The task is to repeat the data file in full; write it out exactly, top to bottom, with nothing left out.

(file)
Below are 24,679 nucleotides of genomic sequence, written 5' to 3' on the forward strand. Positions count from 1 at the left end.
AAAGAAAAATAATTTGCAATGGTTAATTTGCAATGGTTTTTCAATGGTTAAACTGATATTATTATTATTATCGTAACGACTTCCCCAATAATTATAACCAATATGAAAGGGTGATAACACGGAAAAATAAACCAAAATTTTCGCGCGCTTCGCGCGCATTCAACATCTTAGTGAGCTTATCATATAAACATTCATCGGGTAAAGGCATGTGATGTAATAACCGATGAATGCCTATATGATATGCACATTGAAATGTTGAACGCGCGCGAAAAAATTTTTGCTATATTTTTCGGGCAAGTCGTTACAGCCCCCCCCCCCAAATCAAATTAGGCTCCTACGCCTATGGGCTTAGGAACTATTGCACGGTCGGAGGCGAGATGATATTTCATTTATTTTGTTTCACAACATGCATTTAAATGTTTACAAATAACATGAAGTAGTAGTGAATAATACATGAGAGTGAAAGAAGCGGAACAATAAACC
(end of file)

Below are 24,679 nucleotides of genomic sequence, written 5' to 3' on the forward strand. Positions count from 1 at the left end.
AAAGAAAAATAATTTGCAATGGTTAATTTGCAATGGTTTTTCAATGGTTAAACTGATATTATTATTATTATCGTAACGACTTCCCCAATAATTATAACCAATATGAAAGGGTGATAACACGGAAAAATAAACCAAAATTTTCGCGCGCTTCGCGCGCATTCAACATCTTAGTGAGCTTATCATATAAACATTCATCGGGTAAAGGCATGTGATGTAATAACCGATGAATGCCTATATGATATGCACATTGAAATGTTGAACGCGCGCGAAAAAATTTTTGCTATATTTTTCGGGCAAGTCGTTACAGCCCCCCCCCCCAAATCAAATTAGGCTCCTACGCCTATGGGCTTAGGAACTATTGCACGGTCGGAGGCGAGATGATATTTCATTTATTTTGTTTCACAACATGCATTTAAATGTTTACAAATAACATGAAGTAGTAGTGAATAATACATGAGAGTGAAAGAAGCGGAACAATAAACC